Fun is the key to motivation and adherence. Fun begins with professional group fitness instructors and great programming. Professionalism equals consistent quality in the classes that each group fitness instructor teaches. Certifications and continuing education for instructors are necessary to improve your programs and to provide consistent high-quality classes. Instructors who are well-educated and well-versed in their areas of expertise can help participants to vary their experiences, which is an essential part of motivation. If participants never know what to expect from each class, they will never get bored.
Creative group fitness programming helps to retain existing members, recruit new members, and keep both instructors and members motivated. A basic rule of thumb for developing new classes is, if there are more than two people interested in a particular type of fitness program, promote it as a class. Chances are, interest will build, since people generally like to experiment with different classes to escape stress and relax their minds. When it comes to group fitness programming, anything goes. Following are a few hot programming ideas:
* Combination classes (i.e., aerobics and step), indoor cycling, group strength training, martial arts, mind/body (yoga, tai chi, meditation, Pilates, Feldenkrais, NIA, qi gong, stretch, chi ball), mini-trampolines
* Belly dancing, Afro-Caribbean, Swing, Latin-Salsa, hip-hop, jazz, ballet, tap
* Group rowing, treadmill, stairclimbing, cycling, elliptical training
* Sport conditioning (snow sports, golf, running, training drills, triathlon training, racquet sports, etc.), jump rope, group personal training
Classes for special populations:
* Cardio rehab, senior classes (aerobic and strength), back class, family-fun Fridays, kickboxing for kids
* Aqua aerobics, swim lessons/techniques, stretch, toning/strengthening, youth programs
* Walking, running, cycling, hiking, inline skating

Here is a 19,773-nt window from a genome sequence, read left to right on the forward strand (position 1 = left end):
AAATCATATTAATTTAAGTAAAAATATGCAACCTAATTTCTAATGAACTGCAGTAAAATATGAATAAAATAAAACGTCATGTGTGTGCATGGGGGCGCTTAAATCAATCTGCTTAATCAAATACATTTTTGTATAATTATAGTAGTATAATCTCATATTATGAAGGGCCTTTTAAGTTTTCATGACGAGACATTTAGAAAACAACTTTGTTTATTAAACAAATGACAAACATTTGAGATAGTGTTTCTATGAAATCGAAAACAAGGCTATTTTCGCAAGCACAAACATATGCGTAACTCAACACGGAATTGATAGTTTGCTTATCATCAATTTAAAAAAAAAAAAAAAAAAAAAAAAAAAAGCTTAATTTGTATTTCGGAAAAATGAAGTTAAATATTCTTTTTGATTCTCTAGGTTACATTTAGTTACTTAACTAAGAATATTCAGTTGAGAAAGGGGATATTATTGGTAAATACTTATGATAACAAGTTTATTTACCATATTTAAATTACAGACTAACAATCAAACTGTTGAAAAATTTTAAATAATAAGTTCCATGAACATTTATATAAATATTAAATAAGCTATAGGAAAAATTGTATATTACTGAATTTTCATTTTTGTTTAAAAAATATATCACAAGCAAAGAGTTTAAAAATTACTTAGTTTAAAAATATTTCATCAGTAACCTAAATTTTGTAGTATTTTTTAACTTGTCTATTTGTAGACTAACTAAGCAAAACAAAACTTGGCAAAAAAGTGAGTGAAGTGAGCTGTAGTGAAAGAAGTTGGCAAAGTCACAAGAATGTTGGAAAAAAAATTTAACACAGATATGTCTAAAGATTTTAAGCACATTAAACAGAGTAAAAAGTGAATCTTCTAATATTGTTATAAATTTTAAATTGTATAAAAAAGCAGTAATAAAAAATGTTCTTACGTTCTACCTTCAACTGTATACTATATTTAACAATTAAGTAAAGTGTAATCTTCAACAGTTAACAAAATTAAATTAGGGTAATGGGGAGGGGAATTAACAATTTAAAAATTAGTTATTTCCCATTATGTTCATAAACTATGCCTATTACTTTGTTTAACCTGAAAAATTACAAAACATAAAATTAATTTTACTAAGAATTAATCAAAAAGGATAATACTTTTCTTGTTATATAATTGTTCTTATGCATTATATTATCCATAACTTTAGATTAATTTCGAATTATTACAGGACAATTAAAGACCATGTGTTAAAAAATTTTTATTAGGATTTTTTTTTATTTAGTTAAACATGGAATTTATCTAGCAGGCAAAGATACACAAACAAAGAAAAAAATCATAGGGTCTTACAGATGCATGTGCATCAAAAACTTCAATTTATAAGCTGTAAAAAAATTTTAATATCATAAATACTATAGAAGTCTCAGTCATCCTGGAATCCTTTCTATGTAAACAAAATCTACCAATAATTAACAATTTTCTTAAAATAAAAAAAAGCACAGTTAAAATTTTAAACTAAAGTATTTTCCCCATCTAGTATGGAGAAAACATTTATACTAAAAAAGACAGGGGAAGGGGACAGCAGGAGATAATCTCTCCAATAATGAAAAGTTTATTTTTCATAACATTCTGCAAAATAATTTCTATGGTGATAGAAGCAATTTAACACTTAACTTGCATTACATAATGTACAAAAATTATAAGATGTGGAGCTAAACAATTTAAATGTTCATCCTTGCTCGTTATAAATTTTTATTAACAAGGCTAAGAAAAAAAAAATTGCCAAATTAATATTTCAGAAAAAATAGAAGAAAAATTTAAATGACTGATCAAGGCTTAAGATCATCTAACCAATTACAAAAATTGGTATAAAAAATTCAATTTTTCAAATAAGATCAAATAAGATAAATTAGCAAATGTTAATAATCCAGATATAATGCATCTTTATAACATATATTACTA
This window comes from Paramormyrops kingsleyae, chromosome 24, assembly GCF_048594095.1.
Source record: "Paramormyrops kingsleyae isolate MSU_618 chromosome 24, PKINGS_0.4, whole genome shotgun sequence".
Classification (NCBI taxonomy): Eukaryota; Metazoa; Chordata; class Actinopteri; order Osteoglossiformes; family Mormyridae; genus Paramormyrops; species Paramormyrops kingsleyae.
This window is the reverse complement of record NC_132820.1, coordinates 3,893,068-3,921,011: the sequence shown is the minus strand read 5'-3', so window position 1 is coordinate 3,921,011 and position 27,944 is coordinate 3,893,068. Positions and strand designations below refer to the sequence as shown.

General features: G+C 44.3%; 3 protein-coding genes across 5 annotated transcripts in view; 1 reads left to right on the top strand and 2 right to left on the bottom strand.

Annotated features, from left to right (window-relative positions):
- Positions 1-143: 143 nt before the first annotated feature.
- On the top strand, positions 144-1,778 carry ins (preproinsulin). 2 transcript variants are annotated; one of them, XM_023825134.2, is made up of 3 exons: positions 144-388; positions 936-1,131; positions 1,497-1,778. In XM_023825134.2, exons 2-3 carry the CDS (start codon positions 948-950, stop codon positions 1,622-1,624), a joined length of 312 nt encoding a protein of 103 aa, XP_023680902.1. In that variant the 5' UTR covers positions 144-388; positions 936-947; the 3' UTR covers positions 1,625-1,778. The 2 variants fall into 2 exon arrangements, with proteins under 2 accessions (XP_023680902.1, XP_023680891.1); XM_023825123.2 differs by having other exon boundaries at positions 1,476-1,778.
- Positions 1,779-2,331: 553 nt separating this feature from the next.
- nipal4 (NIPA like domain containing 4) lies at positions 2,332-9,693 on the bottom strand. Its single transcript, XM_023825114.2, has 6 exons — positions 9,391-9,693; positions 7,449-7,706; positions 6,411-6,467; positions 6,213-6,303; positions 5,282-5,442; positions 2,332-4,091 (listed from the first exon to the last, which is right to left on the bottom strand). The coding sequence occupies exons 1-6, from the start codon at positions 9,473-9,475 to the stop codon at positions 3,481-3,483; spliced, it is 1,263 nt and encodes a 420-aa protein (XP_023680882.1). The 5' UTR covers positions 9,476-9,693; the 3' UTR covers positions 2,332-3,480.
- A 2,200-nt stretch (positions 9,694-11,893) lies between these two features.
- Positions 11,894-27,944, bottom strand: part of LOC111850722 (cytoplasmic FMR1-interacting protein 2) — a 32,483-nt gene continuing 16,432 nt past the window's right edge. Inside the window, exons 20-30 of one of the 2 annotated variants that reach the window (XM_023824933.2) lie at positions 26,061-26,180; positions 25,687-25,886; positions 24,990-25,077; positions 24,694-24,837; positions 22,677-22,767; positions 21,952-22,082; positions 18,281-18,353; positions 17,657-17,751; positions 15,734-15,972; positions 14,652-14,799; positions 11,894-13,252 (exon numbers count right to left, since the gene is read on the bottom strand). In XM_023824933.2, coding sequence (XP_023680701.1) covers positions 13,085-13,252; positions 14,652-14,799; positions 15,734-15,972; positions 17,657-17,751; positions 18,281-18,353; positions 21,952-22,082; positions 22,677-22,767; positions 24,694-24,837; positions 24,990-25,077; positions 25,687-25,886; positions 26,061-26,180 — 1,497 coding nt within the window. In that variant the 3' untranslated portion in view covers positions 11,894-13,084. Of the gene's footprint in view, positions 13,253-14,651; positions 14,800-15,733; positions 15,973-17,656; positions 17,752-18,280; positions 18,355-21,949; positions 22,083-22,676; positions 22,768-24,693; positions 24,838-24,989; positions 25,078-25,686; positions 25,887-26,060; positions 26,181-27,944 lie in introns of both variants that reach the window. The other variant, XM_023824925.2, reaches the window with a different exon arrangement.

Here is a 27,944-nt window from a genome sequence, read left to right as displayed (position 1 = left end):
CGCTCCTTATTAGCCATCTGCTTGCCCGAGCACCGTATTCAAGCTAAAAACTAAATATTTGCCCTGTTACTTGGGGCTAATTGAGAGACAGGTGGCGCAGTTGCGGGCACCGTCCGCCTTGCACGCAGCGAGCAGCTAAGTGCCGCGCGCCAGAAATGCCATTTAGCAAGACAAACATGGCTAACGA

Time is a valuable commodity for fitness professionals and their clients. In the past, members loved taking classes that lasted more than an hour. Now, quick 30-minute classes are more the trend. Quality training that doesn't require a lot of time is the most efficient way to help members reach their health and fitness goals. Physical results may not be the main reason why members stay with a club, but they help members to feel good about themselves and help fitness professionals have a sense of purpose.
The "E" in S.A.F.E. also represents Entertaining. Classes where the instructor wears a costume, teaches by candlelight or recites poetry have become more of a norm rather than an exception.
Future group exercise
The future of group fitness is exciting. Having S.A.F.E. (Simple, Adventurous, Fun and Effective) programs will give your classes a focus and keep your members and instructors happy. Remember, the more variety you have, the more safety is increased, risk of injury is reduced and exercise adherence is increased.
Clients will continue to be well-informed about fitness, training techniques, disease prevention and training options. Fitness professionals will simply have to stay abreast of trends and information, and step out of their comfort zones to provide the most efficient, effective and safe workout experiences possible.
There's a place in group fitness for literally everybody, whether it is dance, athletic training or mind/body classes. Group fitness has come a long way, and its ongoing changes will help to make the future of health clubs that much more exciting. Remember, people join health clubs as an individual, but they remain a member when they are part of a group. FM
Lynne Brick is the founder and president of Brick Bodies Fitness Services. She owns a chain of Brick Bodies health clubs, has starred in more than two dozen videos, has authored five books and is an international presenter. Her website can be found at www.brickbodies.com.